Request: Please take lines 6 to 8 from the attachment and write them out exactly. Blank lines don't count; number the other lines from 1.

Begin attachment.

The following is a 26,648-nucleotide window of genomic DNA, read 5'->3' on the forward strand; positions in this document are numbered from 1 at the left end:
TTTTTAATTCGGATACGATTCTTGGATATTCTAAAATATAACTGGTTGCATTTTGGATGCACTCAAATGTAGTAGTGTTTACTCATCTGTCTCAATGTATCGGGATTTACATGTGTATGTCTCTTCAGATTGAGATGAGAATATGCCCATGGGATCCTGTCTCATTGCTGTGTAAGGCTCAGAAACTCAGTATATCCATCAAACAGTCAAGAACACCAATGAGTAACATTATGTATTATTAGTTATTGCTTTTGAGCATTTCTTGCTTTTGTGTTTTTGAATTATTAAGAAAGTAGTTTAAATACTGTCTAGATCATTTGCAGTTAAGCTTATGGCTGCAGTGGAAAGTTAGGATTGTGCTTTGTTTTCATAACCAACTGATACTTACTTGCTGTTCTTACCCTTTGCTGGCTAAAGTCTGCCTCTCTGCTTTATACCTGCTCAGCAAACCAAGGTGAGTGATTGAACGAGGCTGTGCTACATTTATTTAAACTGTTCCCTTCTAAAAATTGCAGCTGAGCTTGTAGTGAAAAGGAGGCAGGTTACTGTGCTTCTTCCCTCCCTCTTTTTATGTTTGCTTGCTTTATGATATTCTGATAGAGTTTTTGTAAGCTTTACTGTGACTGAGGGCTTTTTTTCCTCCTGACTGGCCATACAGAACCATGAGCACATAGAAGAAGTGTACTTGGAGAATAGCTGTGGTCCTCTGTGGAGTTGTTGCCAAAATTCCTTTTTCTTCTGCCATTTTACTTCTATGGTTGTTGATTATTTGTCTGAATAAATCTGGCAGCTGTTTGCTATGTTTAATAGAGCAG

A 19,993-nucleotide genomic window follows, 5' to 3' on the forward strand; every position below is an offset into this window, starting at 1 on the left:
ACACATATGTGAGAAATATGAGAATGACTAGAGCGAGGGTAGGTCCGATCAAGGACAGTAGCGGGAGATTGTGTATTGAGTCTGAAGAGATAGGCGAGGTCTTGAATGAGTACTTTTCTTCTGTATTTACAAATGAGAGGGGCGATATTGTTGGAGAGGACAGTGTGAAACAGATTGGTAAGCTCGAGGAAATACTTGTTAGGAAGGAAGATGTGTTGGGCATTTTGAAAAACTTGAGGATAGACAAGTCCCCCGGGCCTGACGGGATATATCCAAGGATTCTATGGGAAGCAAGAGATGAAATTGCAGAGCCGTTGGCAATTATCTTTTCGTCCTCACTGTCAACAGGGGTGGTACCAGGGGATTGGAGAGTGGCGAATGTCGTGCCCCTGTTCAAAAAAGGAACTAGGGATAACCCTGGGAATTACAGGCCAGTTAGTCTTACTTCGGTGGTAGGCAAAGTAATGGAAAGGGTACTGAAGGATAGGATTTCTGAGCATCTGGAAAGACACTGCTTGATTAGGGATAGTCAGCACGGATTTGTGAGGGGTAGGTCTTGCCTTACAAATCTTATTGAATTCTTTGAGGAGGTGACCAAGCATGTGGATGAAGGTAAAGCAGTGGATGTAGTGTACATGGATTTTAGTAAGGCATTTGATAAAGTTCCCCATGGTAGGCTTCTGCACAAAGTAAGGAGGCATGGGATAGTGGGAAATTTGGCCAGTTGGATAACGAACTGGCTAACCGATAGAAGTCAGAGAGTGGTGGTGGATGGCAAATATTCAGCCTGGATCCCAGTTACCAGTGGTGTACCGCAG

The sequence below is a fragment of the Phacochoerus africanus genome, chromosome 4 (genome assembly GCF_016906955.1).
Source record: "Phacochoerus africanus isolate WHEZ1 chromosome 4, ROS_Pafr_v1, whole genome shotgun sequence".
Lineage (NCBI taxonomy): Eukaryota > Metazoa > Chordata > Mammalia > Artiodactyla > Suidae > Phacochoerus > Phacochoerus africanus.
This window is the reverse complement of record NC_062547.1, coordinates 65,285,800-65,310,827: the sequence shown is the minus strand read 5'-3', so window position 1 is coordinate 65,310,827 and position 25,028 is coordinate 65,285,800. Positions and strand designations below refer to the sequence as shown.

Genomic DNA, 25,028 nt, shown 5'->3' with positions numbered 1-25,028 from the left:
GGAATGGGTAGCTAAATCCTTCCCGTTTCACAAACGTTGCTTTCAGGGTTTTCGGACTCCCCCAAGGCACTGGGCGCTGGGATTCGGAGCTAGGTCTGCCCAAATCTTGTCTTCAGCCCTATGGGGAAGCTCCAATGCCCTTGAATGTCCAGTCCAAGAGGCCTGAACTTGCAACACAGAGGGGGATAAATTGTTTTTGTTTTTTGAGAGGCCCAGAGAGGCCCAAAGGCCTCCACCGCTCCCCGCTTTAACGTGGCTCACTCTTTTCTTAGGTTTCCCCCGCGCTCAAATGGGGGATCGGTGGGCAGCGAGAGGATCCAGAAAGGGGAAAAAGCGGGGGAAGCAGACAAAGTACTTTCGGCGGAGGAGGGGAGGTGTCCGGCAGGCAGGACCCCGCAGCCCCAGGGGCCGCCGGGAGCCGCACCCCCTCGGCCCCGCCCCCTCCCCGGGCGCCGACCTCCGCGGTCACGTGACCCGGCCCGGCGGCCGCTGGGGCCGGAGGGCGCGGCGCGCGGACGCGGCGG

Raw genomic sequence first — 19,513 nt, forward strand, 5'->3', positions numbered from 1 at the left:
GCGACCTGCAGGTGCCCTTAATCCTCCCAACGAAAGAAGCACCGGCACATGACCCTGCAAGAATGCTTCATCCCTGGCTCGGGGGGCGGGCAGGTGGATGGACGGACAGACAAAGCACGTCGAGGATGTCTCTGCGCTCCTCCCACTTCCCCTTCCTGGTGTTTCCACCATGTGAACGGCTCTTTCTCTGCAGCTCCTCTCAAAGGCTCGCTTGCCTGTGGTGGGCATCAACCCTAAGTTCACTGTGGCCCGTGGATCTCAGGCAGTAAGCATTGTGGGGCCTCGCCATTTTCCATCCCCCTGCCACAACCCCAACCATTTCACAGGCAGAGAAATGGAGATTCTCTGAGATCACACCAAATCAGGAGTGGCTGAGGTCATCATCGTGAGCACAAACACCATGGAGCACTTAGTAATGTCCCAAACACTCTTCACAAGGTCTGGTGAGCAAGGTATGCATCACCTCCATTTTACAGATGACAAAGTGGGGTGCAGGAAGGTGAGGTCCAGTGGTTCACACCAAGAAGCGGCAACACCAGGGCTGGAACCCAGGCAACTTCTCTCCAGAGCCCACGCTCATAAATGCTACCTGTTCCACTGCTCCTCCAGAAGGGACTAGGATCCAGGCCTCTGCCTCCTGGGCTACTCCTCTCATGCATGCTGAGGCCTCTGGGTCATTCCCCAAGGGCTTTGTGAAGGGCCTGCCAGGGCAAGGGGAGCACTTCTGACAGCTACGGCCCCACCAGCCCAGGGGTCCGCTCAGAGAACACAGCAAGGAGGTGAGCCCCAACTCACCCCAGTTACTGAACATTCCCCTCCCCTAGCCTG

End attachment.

Source record: "Phacochoerus africanus isolate WHEZ1 chromosome 4, ROS_Pafr_v1, whole genome shotgun sequence".
Lineage (NCBI taxonomy): Eukaryota > Metazoa > Chordata > Mammalia > Artiodactyla > Suidae > Phacochoerus > Phacochoerus africanus.
This window is the reverse complement of record NC_062547.1, coordinates 65,285,800-65,310,827: the sequence shown is the minus strand read 5'-3', so window position 1 is coordinate 65,310,827 and position 25,028 is coordinate 65,285,800. Positions and strand designations below refer to the sequence as shown.